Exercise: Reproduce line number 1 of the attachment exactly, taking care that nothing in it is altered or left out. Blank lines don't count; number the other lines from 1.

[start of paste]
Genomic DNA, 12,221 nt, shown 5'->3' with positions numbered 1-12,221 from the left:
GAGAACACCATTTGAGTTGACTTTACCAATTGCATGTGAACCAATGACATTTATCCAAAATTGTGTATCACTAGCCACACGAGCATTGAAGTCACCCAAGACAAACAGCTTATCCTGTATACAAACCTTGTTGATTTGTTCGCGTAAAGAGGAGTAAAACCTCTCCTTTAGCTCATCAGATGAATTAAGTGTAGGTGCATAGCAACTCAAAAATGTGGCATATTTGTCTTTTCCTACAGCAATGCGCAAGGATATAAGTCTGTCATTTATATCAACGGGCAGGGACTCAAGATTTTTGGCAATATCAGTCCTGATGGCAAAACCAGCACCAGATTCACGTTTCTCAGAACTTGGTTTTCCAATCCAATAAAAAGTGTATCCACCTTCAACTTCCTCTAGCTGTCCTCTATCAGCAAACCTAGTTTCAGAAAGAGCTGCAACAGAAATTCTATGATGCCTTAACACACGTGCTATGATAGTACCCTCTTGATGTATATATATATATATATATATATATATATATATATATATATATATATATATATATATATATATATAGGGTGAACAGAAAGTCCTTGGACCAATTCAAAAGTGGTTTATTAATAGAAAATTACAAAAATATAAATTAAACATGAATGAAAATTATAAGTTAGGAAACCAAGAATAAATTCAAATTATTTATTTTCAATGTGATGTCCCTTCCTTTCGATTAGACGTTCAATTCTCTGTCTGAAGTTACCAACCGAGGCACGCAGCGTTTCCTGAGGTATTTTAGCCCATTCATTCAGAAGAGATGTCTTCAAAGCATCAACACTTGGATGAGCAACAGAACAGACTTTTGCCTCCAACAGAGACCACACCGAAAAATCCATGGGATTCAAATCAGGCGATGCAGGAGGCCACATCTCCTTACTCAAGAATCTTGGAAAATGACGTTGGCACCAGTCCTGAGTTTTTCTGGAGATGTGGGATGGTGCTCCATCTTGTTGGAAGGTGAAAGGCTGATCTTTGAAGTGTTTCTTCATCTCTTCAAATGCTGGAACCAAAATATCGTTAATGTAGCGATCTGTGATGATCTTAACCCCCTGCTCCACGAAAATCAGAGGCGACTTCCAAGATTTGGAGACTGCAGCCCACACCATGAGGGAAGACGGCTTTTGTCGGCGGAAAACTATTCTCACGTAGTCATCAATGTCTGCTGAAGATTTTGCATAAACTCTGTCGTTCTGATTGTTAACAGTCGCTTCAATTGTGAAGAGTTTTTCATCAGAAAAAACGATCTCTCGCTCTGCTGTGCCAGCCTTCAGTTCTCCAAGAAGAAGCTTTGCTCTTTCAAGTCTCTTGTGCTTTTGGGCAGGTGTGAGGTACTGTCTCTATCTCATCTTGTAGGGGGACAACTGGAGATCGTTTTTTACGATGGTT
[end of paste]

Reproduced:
Genomic DNA, 12,221 nt, shown 5'->3' with positions numbered 1-12,221 from the left: